Attorneys’ fees are often a huge point of contention in a lawsuit, especially, in consumer and employment law areas. Often fee shifting provisions are utilized to negotiate concessions from opposing parties. However, understanding how fee petitions are awarded by courts is crucial to litigating these disputes, advising business owners, individuals, employers, employees, collection agencies and consumers.
A court will look at the following factors: 1) the nature of the law and the expertise required; 2) the local rates of attorneys specializing in that area of law; 3) the use of multiple attorneys; 3) the complexity of the task performed by the billing attorneys; 4) the amount of recovery obtained for the client; 5) the efficient use of paralegals or administrative staff; 6) the number of conferences and attorney meetings; and 7) the length of the litigation.
In a recent opinion, the 7th Circuit, affirmed a district courts award of $6500 in fees, based on the following findings: 1) four attorneys were used, when one attorney with a billing $260 could have performed the work; 2) duplicative tasks were performed by attorneys with a billing rate of $425 and $375; 3) the lawsuit was resolved in a matter of months; 4) $6500 seemed roughly proportional to the amount recovered for the Plaintiffs under the Fair Debt Collections Practices Act (FDCPA); and 5) the courts determination that the proffered evidence did not justify the billing rates claims by Plaintiffs’ attorneys.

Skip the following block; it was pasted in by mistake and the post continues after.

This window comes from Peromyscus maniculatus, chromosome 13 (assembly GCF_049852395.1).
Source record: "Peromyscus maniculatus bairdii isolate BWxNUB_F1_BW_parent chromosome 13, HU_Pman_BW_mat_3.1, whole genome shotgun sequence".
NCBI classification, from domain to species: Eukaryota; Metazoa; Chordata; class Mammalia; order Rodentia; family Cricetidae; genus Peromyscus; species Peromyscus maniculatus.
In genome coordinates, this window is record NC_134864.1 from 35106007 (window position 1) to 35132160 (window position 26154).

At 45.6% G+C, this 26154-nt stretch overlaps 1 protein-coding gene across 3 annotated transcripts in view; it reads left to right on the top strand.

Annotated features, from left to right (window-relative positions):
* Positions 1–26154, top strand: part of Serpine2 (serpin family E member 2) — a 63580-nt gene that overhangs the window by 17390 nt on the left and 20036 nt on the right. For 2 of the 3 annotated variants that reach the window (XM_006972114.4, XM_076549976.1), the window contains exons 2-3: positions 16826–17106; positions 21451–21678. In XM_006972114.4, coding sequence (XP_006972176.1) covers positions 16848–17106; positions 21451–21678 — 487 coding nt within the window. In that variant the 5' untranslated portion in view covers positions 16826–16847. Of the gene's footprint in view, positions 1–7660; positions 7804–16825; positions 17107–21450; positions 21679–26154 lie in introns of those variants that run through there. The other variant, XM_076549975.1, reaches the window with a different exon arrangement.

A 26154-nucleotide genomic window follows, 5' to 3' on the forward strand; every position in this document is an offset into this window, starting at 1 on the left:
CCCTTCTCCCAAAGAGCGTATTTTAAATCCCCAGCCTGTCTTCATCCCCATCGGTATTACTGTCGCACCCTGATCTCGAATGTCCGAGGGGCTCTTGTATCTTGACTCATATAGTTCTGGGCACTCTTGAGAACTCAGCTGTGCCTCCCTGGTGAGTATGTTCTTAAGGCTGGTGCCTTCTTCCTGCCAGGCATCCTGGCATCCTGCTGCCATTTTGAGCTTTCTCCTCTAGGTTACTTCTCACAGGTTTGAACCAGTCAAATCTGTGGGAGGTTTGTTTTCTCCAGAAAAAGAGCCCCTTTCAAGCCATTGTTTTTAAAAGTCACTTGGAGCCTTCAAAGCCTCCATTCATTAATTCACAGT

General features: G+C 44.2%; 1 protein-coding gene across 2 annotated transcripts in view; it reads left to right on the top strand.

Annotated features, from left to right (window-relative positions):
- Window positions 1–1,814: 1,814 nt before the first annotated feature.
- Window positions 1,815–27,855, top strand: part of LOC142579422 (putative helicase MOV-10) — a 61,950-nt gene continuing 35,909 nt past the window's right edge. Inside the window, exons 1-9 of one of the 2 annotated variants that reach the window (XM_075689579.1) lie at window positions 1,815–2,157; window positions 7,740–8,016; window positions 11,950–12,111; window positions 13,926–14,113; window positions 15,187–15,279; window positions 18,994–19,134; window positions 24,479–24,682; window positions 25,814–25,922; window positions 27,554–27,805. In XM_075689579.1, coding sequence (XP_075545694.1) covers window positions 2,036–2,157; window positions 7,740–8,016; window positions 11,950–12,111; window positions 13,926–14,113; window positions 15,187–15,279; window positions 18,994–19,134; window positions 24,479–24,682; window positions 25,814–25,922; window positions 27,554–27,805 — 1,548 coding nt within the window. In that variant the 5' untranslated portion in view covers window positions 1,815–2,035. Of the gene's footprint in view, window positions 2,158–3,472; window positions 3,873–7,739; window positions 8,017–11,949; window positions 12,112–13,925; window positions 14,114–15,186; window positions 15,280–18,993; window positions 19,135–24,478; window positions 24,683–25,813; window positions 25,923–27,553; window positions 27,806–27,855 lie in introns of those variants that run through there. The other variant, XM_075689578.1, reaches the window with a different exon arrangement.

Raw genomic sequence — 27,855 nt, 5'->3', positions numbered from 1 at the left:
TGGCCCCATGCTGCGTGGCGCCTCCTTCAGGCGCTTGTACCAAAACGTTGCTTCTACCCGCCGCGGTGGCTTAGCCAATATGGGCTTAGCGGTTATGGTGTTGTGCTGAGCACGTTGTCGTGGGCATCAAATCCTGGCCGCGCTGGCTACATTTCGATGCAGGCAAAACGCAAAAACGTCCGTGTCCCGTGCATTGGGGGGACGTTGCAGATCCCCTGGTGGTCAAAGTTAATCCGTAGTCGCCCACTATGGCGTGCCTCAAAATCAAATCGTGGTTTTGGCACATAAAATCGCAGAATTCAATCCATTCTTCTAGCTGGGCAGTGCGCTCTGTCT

See: Fee_7th_Schlacher_0809. If you have any concerns or questions regarding the attorneys’ fee matters, then please feel free to contact us.